The learned Editor of Erskine May then quotes certain instances of Members who have not been sworn being appointed to Committees, as I think you mentioned in reply to an earlier point of order. If that is right, it would appear that one of the privileges of a Member must be to table Questions for Written Answer. Either Erskine May is wrong on this point, or the hon. Member must be entitled to table Questions.
I have also examined pages 348 and 349 of Erskine May, which deal with Questions and your control of them. That part of Erskine May provides that you have a responsibility in regard to Questions, but a responsibility limited to their compliance with the rules of the House; in other words, they must not offend against the rules of the House itself. Though my researches have been as detailed as possible, I have not been able to find any other reference to putting down a Question for Written Answer in those circumstances, or to any practice or precedent in those circumstances. As there appears to be an express limitation in the Parliamentary Oaths Act which does not include the point in question, I wonder whether, in view of the great importance of this matter to the hon. Lady's constituents, you would give further thought to it and give a Ruling to the House upon it?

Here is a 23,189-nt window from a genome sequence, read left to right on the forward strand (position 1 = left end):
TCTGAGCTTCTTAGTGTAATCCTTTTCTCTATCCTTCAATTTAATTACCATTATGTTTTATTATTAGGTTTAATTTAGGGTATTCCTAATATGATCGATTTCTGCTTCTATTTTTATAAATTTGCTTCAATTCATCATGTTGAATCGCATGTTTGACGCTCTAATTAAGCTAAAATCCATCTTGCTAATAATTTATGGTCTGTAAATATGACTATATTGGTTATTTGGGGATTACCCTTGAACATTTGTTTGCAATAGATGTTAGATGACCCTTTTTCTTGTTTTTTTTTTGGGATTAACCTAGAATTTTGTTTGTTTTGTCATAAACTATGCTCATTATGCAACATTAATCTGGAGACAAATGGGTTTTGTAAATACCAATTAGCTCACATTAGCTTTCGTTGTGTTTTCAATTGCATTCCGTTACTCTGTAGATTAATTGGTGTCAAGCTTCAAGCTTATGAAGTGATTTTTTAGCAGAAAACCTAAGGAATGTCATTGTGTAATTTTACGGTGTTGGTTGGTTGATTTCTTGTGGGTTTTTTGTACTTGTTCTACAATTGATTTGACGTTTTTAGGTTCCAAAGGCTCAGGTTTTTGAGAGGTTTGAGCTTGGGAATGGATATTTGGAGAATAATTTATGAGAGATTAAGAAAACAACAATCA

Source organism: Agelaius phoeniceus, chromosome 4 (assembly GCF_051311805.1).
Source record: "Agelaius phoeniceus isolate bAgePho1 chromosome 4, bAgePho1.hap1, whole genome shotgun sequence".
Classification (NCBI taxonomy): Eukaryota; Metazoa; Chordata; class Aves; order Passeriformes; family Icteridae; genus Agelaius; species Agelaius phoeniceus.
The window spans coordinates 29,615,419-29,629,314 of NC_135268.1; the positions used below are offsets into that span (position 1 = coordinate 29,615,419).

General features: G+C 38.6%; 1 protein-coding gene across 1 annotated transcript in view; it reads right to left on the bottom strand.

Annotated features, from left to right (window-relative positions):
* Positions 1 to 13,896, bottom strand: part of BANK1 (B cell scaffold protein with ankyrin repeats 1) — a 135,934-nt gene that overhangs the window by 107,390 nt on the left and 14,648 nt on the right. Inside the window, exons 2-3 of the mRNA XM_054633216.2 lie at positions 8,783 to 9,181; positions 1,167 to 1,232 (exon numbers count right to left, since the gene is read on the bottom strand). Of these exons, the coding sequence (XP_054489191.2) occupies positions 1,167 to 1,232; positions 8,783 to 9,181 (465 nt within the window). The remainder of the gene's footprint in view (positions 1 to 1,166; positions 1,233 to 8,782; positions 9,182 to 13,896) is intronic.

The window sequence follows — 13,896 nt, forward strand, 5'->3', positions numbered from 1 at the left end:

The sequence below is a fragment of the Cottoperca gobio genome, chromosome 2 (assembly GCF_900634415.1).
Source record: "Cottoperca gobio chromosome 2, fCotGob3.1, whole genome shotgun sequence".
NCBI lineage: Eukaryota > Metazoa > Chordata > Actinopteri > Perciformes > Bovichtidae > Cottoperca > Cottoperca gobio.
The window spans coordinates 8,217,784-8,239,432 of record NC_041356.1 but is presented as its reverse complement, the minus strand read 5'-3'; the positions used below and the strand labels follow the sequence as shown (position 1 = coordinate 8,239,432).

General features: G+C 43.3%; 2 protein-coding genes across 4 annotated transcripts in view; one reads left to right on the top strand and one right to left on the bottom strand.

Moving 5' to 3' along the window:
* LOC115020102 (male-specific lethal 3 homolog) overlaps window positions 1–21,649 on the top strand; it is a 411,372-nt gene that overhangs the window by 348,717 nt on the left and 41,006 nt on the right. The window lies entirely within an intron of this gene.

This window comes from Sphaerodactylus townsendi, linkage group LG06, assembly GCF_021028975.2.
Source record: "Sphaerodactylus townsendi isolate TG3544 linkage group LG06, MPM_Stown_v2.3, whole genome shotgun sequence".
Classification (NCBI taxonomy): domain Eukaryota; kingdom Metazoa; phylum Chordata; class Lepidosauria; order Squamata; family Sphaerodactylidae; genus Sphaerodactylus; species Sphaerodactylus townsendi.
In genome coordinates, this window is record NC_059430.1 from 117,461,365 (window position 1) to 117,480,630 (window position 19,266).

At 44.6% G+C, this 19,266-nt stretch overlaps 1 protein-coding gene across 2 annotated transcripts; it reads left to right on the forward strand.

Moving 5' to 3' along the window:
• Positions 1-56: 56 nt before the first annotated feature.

I am grateful to the hon. and learned Member. I know that he has devoted a great deal of thought, as has Mr. Speaker and as have Mr. Speaker's advisers, to this unique circumstance in the political history of Britain. I shall look into the point raised by the hon. and learned Member, but at the moment I do not see any reason to vary the rules that I have made.
Further to that point of order, Mr. Speaker. With the utmost respect to your Ruling about the present traditions of the House, is it not the case that in the past Members have been sworn otherwise than in the House in the presence of Mr. Speaker?